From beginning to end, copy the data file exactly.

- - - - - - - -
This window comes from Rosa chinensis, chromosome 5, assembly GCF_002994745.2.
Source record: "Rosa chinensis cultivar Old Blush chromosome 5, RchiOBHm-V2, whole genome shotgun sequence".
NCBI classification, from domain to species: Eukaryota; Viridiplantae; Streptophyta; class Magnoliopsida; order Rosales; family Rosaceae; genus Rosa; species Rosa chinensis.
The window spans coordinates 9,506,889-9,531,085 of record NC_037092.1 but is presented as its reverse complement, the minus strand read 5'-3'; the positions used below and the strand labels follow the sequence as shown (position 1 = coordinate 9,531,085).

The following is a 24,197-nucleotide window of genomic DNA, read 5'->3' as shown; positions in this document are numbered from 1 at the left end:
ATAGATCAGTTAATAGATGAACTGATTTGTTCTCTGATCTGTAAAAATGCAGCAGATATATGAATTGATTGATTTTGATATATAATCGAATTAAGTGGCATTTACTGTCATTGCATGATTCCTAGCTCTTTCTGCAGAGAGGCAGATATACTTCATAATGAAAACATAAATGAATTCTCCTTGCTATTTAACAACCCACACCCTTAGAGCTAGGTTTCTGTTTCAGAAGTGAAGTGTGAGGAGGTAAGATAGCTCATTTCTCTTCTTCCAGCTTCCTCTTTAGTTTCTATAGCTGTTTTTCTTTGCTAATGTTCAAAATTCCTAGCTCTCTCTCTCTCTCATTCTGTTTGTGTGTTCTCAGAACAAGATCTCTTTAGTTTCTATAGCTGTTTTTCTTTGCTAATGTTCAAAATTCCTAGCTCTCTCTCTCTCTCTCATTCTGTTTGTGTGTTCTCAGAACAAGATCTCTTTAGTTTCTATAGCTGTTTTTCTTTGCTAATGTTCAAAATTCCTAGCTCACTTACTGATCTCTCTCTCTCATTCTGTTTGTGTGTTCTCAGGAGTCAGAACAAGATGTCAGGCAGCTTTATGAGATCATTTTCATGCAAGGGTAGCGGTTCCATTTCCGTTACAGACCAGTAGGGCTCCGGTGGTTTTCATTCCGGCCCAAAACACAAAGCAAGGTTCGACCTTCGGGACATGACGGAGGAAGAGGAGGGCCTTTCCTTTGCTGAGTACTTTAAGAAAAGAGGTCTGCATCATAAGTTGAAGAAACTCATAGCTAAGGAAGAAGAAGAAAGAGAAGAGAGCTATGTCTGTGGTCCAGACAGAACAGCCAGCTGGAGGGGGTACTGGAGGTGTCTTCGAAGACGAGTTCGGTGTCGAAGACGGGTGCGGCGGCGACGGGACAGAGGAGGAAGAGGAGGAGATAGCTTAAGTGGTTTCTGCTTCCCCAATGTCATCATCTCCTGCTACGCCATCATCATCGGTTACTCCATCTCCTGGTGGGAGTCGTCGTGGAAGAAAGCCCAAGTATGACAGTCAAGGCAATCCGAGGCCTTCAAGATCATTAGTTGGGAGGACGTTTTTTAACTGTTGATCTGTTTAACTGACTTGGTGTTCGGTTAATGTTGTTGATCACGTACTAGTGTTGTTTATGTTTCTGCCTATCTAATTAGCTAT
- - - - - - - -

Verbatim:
This window comes from Rosa chinensis, chromosome 5, assembly GCF_002994745.2.
Source record: "Rosa chinensis cultivar Old Blush chromosome 5, RchiOBHm-V2, whole genome shotgun sequence".
NCBI classification, from domain to species: Eukaryota; Viridiplantae; Streptophyta; class Magnoliopsida; order Rosales; family Rosaceae; genus Rosa; species Rosa chinensis.
The window spans coordinates 9,506,889-9,531,085 of record NC_037092.1 but is presented as its reverse complement, the minus strand read 5'-3'; the positions used below and the strand labels follow the sequence as shown (position 1 = coordinate 9,531,085).

The following is a 24,197-nucleotide window of genomic DNA, read 5'->3' as shown; positions in this document are numbered from 1 at the left end:
ATAGATCAGTTAATAGATGAACTGATTTGTTCTCTGATCTGTAAAAATGCAGCAGATATATGAATTGATTGATTTTGATATATAATCGAATTAAGTGGCATTTACTGTCATTGCATGATTCCTAGCTCTTTCTGCAGAGAGGCAGATATACTTCATAATGAAAACATAAATGAATTCTCCTTGCTATTTAACAACCCACACCCTTAGAGCTAGGTTTCTGTTTCAGAAGTGAAGTGTGAGGAGGTAAGATAGCTCATTTCTCTTCTTCCAGCTTCCTCTTTAGTTTCTATAGCTGTTTTTCTTTGCTAATGTTCAAAATTCCTAGCTCTCTCTCTCTCTCATTCTGTTTGTGTGTTCTCAGAACAAGATCTCTTTAGTTTCTATAGCTGTTTTTCTTTGCTAATGTTCAAAATTCCTAGCTCTCTCTCTCTCTCTCATTCTGTTTGTGTGTTCTCAGAACAAGATCTCTTTAGTTTCTATAGCTGTTTTTCTTTGCTAATGTTCAAAATTCCTAGCTCACTTACTGATCTCTCTCTCTCATTCTGTTTGTGTGTTCTCAGGAGTCAGAACAAGATGTCAGGCAGCTTTATGAGATCATTTTCATGCAAGGGTAGCGGTTCCATTTCCGTTACAGACCAGTAGGGCTCCGGTGGTTTTCATTCCGGCCCAAAACACAAAGCAAGGTTCGACCTTCGGGACATGACGGAGGAAGAGGAGGGCCTTTCCTTTGCTGAGTACTTTAAGAAAAGAGGTCTGCATCATAAGTTGAAGAAACTCATAGCTAAGGAAGAAGAAGAAAGAGAAGAGAGCTATGTCTGTGGTCCAGACAGAACAGCCAGCTGGAGGGGGTACTGGAGGTGTCTTCGAAGACGAGTTCGGTGTCGAAGACGGGTGCGGCGGCGACGGGACAGAGGAGGAAGAGGAGGAGATAGCTTAAGTGGTTTCTGCTTCCCCAATGTCATCATCTCCTGCTACGCCATCATCATCGGTTACTCCATCTCCTGGTGGGAGTCGTCGTGGAAGAAAGCCCAAGTATGACAGTCAAGGCAATCCGAGGCCTTCAAGATCATTAGTTGGGAGGACGTTTTTTAACTGTTGATCTGTTTAACTGACTTGGTGTTCGGTTAATGTTGTTGATCACGTACTAGTGTTGTTTATGTTTCTGCCTATCTAATTAGCTAT